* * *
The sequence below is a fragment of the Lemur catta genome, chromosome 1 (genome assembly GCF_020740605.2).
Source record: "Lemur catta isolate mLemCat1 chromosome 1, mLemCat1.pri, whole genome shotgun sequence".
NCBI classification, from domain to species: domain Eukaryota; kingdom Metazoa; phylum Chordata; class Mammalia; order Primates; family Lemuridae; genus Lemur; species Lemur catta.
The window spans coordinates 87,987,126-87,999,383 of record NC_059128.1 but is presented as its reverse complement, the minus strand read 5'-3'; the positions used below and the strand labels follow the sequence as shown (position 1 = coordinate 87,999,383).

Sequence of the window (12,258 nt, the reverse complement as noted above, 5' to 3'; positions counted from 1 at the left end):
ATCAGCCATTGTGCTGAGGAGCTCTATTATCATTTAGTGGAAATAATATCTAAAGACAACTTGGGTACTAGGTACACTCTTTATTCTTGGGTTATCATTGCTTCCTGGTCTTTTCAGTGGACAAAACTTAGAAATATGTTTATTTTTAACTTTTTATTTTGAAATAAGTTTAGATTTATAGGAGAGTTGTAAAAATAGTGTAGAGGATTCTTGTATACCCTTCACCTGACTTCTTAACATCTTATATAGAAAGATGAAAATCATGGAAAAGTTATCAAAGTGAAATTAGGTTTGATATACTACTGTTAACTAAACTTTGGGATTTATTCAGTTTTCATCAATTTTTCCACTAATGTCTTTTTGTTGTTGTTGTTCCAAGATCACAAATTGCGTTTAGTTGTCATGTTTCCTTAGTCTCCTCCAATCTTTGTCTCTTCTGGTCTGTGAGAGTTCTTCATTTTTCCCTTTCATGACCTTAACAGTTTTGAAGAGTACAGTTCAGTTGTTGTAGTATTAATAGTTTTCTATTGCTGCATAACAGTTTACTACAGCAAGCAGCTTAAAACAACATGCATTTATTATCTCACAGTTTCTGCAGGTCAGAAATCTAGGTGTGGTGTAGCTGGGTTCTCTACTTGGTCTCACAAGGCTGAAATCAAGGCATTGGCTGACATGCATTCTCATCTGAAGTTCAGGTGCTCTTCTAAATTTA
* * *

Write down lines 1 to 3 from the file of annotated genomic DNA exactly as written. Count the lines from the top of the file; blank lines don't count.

The sequence below is a fragment of the Lemur catta genome, chromosome 1 (genome assembly GCF_020740605.2).
Source record: "Lemur catta isolate mLemCat1 chromosome 1, mLemCat1.pri, whole genome shotgun sequence".
NCBI classification, from domain to species: domain Eukaryota; kingdom Metazoa; phylum Chordata; class Mammalia; order Primates; family Lemuridae; genus Lemur; species Lemur catta.